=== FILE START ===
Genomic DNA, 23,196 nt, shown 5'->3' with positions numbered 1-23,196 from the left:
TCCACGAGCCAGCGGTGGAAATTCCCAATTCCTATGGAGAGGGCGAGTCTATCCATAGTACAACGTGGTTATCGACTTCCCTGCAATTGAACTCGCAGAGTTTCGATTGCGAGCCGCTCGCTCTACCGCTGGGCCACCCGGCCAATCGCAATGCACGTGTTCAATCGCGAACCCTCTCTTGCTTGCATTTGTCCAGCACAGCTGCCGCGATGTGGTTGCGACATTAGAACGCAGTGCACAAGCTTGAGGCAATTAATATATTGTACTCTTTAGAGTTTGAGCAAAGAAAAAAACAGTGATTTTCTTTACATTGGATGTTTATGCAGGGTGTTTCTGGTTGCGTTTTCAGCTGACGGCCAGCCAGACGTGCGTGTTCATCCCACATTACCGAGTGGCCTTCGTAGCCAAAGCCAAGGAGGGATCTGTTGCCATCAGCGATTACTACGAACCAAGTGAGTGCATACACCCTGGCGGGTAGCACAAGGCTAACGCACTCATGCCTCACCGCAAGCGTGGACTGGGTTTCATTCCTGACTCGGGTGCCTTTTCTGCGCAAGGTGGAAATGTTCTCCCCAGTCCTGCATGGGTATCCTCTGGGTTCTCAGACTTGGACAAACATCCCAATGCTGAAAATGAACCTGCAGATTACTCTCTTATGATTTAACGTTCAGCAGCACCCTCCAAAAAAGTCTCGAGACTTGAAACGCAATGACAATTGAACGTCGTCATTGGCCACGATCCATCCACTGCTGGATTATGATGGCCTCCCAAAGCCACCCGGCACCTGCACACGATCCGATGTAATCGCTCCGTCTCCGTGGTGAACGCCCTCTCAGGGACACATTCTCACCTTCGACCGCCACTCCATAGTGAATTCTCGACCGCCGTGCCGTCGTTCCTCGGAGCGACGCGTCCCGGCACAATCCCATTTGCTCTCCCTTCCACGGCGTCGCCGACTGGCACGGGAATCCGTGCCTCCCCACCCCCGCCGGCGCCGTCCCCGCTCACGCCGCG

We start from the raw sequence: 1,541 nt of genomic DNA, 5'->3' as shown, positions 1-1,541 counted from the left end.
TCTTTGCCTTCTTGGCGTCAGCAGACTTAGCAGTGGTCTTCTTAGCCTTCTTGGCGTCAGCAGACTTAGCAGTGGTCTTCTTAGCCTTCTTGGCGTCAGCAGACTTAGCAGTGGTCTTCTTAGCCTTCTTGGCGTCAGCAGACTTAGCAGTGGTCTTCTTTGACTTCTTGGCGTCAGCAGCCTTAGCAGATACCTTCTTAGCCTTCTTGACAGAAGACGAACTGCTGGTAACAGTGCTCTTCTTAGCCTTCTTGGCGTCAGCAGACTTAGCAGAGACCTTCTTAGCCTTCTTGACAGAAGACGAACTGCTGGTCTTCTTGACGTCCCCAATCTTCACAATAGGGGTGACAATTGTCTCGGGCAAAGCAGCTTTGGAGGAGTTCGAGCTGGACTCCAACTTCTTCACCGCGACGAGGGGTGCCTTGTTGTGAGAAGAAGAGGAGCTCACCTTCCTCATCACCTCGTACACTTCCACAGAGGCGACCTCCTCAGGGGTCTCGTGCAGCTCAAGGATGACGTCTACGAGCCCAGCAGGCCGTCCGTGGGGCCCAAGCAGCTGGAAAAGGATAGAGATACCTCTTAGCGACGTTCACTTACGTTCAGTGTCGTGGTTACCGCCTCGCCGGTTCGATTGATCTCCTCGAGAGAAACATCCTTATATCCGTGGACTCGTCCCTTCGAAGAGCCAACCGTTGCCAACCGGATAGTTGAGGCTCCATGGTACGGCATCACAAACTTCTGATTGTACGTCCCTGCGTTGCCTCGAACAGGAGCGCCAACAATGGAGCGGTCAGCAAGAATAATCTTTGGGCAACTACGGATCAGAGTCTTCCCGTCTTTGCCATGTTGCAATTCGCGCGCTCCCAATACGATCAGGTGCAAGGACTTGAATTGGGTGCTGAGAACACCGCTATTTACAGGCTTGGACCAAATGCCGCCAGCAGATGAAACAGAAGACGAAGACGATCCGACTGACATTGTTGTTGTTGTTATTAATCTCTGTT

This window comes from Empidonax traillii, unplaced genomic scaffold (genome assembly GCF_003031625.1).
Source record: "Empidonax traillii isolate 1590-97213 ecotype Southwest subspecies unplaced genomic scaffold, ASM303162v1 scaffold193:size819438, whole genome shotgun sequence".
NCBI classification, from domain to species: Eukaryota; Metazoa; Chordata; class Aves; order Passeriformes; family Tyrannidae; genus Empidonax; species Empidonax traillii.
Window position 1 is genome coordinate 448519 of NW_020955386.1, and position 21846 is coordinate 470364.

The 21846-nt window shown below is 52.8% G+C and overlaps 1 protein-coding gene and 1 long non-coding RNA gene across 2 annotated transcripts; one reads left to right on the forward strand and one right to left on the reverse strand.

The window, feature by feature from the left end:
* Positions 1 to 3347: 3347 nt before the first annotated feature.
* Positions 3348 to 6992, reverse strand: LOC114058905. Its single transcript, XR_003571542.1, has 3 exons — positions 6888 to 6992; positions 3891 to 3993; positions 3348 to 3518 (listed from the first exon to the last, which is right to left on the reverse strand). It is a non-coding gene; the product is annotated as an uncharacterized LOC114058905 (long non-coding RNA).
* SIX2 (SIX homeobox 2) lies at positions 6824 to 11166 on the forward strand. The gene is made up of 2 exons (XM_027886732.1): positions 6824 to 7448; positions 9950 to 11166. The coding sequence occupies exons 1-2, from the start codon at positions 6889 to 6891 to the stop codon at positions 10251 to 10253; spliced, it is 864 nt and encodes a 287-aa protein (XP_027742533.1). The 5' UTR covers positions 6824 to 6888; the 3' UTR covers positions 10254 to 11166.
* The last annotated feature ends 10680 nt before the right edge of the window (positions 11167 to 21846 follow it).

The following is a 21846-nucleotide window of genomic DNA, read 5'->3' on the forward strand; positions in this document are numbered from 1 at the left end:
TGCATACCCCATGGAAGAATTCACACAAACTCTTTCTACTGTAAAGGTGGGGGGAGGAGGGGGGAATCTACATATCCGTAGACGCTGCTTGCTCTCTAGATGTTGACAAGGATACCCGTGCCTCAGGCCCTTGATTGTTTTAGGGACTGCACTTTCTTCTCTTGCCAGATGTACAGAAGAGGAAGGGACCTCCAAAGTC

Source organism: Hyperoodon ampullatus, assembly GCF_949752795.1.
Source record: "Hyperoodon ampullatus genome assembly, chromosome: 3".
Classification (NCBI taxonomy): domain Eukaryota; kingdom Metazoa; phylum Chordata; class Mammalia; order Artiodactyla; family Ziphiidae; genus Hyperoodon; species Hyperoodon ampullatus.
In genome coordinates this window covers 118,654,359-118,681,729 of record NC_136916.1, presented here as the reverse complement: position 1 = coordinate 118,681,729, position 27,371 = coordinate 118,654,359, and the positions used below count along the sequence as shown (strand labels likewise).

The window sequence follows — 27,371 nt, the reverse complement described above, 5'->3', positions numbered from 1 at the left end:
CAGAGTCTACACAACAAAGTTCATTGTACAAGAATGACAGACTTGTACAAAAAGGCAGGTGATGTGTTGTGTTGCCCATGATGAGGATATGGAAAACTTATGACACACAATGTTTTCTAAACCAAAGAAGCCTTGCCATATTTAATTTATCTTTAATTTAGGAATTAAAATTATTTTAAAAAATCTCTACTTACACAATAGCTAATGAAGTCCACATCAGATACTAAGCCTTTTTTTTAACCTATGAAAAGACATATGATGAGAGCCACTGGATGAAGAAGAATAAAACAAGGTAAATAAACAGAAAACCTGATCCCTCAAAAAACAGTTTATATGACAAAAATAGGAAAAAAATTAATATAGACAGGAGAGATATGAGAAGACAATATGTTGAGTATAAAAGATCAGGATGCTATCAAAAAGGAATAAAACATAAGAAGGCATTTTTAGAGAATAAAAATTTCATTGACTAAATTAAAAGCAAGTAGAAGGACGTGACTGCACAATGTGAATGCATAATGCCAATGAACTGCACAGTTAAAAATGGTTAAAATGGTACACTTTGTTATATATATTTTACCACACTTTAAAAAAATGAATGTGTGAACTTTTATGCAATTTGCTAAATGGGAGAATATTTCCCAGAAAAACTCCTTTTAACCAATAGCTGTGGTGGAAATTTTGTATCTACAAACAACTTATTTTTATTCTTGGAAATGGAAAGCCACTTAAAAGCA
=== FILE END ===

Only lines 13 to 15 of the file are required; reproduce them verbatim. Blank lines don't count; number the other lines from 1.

* SIX2 (SIX homeobox 2) lies at positions 6824 to 11166 on the forward strand. The gene is made up of 2 exons (XM_027886732.1): positions 6824 to 7448; positions 9950 to 11166. The coding sequence occupies exons 1-2, from the start codon at positions 6889 to 6891 to the stop codon at positions 10251 to 10253; spliced, it is 864 nt and encodes a 287-aa protein (XP_027742533.1). The 5' UTR covers positions 6824 to 6888; the 3' UTR covers positions 10254 to 11166.
* The last annotated feature ends 10680 nt before the right edge of the window (positions 11167 to 21846 follow it).

The following is a 21846-nucleotide window of genomic DNA, read 5'->3' on the forward strand; positions in this document are numbered from 1 at the left end: